Beware Recruitment Scams

Beware Recruitment Scams

Recruitment-Scams

Beware the recruitment scams

Unfortunately, in modern society there are a number of people seeking to trick us out of our hard-earned money, using various deceptive practices.

Jobseekers need to note carefully some of the recruitment-related scams which fraudsters might use.

If you are looking for a job, it is likely that you have posted your CV in a number of different places on the internet. Companies with vacancies and recruitment agencies may therefore contact you saying they have seen your details online, and that they think you may be suitable for a particular role. The vast majority of companies contacting you in this way will be perfectly genuine.

When alarm bells should start to ring is when a company contacts you with an offer of employment without previously having interviewed you or communicated with you in any way. This may simply be ruse to obtain your bank account details and then steal money from the account, and there will not actually be a job on offer at all.

A number of fraudsters also use offers of self-employment and freelance or contract work as ways of scamming you. These swindles can be harder to detect, as legitimate freelance work is sometimes offered without a face-to-face meeting between the two parties.

What should be suspicious though is anyone who asks you to pay money upfront before starting a work assignment – after all if you are doing the work, you are the one who is supposed to receive remuneration, not pay it. This type of scam may ask you to pay fees for training, work tools and equipment, or ‘accreditation’ and ‘processing’ fees. Again, there is no actual work on offer and the fraudster simply pockets the payments you have made and disappears.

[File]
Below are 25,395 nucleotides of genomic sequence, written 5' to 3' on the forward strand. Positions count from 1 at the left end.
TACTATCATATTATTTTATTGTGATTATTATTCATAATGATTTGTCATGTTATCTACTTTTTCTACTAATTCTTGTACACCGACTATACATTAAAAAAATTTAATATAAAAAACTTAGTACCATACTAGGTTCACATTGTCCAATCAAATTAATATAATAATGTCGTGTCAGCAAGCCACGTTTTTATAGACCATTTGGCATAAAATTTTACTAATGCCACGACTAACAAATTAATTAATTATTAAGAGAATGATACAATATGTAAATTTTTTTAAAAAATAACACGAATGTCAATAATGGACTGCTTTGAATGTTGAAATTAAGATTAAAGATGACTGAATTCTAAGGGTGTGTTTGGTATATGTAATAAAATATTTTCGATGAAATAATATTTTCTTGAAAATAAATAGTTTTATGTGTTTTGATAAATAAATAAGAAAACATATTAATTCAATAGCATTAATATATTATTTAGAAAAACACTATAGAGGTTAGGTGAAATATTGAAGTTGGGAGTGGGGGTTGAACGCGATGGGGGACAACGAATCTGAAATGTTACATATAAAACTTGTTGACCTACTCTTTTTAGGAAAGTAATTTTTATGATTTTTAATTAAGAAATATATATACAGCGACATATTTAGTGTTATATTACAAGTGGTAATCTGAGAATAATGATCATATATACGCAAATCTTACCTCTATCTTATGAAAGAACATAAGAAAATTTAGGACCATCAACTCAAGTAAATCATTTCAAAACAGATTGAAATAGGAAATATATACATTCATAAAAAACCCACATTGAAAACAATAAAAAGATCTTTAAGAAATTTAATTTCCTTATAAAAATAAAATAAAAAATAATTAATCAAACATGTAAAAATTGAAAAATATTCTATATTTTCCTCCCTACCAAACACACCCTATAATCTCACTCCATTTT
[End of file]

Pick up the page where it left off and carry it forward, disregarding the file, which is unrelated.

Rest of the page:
Beware also of messages that ask you to call a premium rate phone number for a telephone interview. You may be kept waiting on the phone for a very long time as your bill racks up.

Another sign that the person offering work may be a scammer is that their email looks unprofessional – does it come from a personal email address rather than a work one? There may be no company contact details in the message, and the text may be written in poor English.

You should not provide your bank account details to any company until they have sent you a formal written offer of employment. The only exception to this might be if you were asked to provide account details to an agency who would then undertake to find you temporary work.

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